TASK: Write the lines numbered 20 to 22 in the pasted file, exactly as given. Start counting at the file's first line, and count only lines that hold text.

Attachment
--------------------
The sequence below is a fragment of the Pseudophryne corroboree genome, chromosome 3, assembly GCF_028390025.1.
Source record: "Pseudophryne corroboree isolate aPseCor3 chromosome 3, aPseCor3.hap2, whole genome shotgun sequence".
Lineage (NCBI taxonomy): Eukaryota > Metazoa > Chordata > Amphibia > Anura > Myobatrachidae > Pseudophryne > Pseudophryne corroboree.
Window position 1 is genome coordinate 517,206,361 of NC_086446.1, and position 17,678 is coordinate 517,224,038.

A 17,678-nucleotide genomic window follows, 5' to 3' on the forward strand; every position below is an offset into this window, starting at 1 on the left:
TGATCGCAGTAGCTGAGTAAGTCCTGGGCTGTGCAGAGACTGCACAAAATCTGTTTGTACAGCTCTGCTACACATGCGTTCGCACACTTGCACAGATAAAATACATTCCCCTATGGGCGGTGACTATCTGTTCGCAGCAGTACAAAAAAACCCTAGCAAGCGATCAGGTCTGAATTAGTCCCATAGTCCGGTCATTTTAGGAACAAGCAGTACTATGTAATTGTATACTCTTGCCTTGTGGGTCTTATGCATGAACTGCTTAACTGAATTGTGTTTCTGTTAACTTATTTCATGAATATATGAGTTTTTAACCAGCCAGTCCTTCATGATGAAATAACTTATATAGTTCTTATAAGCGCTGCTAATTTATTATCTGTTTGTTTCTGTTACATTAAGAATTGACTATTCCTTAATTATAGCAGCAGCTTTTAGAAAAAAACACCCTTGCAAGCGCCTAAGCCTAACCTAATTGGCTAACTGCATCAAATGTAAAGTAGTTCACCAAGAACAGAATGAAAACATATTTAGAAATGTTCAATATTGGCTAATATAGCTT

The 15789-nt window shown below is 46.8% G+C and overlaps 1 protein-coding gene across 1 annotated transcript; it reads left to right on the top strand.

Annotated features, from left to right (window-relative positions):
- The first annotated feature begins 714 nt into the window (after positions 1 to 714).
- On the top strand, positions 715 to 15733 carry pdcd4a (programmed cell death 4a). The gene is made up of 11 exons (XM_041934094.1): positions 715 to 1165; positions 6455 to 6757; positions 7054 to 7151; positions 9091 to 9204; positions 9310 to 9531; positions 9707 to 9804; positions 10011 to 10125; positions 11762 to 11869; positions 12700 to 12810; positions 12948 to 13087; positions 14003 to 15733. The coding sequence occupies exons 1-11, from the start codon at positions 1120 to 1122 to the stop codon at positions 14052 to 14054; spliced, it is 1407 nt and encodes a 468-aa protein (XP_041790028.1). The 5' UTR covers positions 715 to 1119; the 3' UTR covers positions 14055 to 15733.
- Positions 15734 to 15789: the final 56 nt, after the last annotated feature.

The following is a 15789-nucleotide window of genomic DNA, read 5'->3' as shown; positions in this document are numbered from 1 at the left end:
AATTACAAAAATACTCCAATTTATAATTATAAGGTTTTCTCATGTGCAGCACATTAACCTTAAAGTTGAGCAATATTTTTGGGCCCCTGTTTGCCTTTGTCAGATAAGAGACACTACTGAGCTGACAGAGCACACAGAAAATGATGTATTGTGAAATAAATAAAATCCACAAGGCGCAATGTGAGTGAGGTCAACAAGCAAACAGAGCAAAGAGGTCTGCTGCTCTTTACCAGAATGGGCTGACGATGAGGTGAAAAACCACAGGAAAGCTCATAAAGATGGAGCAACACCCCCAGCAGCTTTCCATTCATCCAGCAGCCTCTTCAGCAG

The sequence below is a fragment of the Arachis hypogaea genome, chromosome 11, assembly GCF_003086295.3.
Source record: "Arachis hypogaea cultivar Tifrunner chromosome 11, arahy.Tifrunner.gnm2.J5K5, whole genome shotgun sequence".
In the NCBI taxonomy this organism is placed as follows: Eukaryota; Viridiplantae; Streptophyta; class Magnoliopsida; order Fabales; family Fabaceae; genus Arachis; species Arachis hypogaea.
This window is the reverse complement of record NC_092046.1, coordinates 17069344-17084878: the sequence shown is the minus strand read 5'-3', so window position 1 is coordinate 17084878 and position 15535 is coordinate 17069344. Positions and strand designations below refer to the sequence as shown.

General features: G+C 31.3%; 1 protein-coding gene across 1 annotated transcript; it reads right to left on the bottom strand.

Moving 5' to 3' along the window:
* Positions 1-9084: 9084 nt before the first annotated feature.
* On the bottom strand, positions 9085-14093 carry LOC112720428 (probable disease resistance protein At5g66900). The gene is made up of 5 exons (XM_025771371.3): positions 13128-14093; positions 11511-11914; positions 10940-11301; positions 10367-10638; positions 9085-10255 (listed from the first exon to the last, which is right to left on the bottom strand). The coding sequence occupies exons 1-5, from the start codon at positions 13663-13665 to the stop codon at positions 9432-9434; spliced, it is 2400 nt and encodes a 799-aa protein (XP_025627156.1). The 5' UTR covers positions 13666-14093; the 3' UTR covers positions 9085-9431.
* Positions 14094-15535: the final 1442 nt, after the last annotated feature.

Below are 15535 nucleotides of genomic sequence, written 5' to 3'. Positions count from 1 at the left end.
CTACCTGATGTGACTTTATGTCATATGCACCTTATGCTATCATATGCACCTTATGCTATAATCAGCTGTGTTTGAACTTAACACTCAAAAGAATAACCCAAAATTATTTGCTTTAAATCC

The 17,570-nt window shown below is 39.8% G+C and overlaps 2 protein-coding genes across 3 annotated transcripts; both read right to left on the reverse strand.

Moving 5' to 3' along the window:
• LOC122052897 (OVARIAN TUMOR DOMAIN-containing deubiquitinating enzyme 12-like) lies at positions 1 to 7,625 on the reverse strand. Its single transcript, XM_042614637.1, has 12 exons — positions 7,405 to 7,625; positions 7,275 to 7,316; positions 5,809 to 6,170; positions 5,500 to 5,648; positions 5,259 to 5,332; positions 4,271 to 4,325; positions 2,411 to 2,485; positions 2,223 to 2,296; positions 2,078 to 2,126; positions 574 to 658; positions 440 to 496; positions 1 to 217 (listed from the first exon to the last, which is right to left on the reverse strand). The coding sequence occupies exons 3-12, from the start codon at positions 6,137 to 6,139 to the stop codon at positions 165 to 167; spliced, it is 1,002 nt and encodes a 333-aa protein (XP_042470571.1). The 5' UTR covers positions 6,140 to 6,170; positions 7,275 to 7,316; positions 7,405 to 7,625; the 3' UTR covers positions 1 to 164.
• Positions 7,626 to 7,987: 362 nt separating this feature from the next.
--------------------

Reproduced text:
* Positions 1-9084: 9084 nt before the first annotated feature.
* On the bottom strand, positions 9085-14093 carry LOC112720428 (probable disease resistance protein At5g66900). The gene is made up of 5 exons (XM_025771371.3): positions 13128-14093; positions 11511-11914; positions 10940-11301; positions 10367-10638; positions 9085-10255 (listed from the first exon to the last, which is right to left on the bottom strand). The coding sequence occupies exons 1-5, from the start codon at positions 13663-13665 to the stop codon at positions 9432-9434; spliced, it is 2400 nt and encodes a 799-aa protein (XP_025627156.1). The 5' UTR covers positions 13666-14093; the 3' UTR covers positions 9085-9431.
* Positions 14094-15535: the final 1442 nt, after the last annotated feature.